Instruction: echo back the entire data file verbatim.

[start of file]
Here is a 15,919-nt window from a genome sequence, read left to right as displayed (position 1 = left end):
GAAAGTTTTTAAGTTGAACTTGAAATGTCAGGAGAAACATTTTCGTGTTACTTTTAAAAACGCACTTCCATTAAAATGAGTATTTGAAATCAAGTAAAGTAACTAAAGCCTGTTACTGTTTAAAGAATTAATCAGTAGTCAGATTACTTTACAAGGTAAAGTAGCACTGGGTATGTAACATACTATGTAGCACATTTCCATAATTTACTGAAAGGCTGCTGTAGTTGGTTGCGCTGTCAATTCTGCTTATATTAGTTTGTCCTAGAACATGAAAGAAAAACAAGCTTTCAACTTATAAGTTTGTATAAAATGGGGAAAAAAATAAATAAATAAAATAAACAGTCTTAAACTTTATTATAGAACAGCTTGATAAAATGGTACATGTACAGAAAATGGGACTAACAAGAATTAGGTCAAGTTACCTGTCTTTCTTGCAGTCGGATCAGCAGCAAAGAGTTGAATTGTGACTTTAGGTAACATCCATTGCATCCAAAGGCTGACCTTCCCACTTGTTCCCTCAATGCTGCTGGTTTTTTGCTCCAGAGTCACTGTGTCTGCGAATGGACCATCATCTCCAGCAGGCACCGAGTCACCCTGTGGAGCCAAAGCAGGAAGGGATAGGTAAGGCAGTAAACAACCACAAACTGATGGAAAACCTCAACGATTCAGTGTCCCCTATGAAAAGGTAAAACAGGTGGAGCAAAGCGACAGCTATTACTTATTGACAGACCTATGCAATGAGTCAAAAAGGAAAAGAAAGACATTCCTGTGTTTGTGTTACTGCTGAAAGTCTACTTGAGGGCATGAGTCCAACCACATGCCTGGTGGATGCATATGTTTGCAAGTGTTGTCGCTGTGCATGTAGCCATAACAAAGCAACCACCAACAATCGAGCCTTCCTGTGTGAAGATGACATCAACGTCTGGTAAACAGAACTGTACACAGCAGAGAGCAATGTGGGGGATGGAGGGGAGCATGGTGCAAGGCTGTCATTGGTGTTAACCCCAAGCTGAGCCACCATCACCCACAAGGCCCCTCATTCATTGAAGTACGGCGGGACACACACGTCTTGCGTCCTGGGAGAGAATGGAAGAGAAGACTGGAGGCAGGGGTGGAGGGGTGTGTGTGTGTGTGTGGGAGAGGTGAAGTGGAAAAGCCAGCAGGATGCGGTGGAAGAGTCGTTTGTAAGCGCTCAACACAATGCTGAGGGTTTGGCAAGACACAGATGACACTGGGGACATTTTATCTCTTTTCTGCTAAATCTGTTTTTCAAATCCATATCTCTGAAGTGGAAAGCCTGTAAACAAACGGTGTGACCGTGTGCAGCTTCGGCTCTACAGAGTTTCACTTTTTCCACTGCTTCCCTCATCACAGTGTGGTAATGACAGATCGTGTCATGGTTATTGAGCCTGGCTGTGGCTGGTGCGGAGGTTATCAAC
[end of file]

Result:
Here is a 15,919-nt window from a genome sequence, read left to right as displayed (position 1 = left end):
GAAAGTTTTTAAGTTGAACTTGAAATGTCAGGAGAAACATTTTCGTGTTACTTTTAAAAACGCACTTCCATTAAAATGAGTATTTGAAATCAAGTAAAGTAACTAAAGCCTGTTACTGTTTAAAGAATTAATCAGTAGTCAGATTACTTTACAAGGTAAAGTAGCACTGGGTATGTAACATACTATGTAGCACATTTCCATAATTTACTGAAAGGCTGCTGTAGTTGGTTGCGCTGTCAATTCTGCTTATATTAGTTTGTCCTAGAACATGAAAGAAAAACAAGCTTTCAACTTATAAGTTTGTATAAAATGGGGAAAAAAATAAATAAATAAAATAAACAGTCTTAAACTTTATTATAGAACAGCTTGATAAAATGGTACATGTACAGAAAATGGGACTAACAAGAATTAGGTCAAGTTACCTGTCTTTCTTGCAGTCGGATCAGCAGCAAAGAGTTGAATTGTGACTTTAGGTAACATCCATTGCATCCAAAGGCTGACCTTCCCACTTGTTCCCTCAATGCTGCTGGTTTTTTGCTCCAGAGTCACTGTGTCTGCGAATGGACCATCATCTCCAGCAGGCACCGAGTCACCCTGTGGAGCCAAAGCAGGAAGGGATAGGTAAGGCAGTAAACAACCACAAACTGATGGAAAACCTCAACGATTCAGTGTCCCCTATGAAAAGGTAAAACAGGTGGAGCAAAGCGACAGCTATTACTTATTGACAGACCTATGCAATGAGTCAAAAAGGAAAAGAAAGACATTCCTGTGTTTGTGTTACTGCTGAAAGTCTACTTGAGGGCATGAGTCCAACCACATGCCTGGTGGATGCATATGTTTGCAAGTGTTGTCGCTGTGCATGTAGCCATAACAAAGCAACCACCAACAATCGAGCCTTCCTGTGTGAAGATGACATCAACGTCTGGTAAACAGAACTGTACACAGCAGAGAGCAATGTGGGGGATGGAGGGGAGCATGGTGCAAGGCTGTCATTGGTGTTAACCCCAAGCTGAGCCACCATCACCCACAAGGCCCCTCATTCATTGAAGTACGGCGGGACACACACGTCTTGCGTCCTGGGAGAGAATGGAAGAGAAGACTGGAGGCAGGGGTGGAGGGGTGTGTGTGTGTGTGTGGGAGAGGTGAAGTGGAAAAGCCAGCAGGATGCGGTGGAAGAGTCGTTTGTAAGCGCTCAACACAATGCTGAGGGTTTGGCAAGACACAGATGACACTGGGGACATTTTATCTCTTTTCTGCTAAATCTGTTTTTCAAATCCATATCTCTGAAGTGGAAAGCCTGTAAACAAACGGTGTGACCGTGTGCAGCTTCGGCTCTACAGAGTTTCACTTTTTCCACTGCTTCCCTCATCACAGTGTGGTAATGACAGATCGTGTCATGGTTATTGAGCCTGGCTGTGGCTGGTGCGGAGGTTATCAAC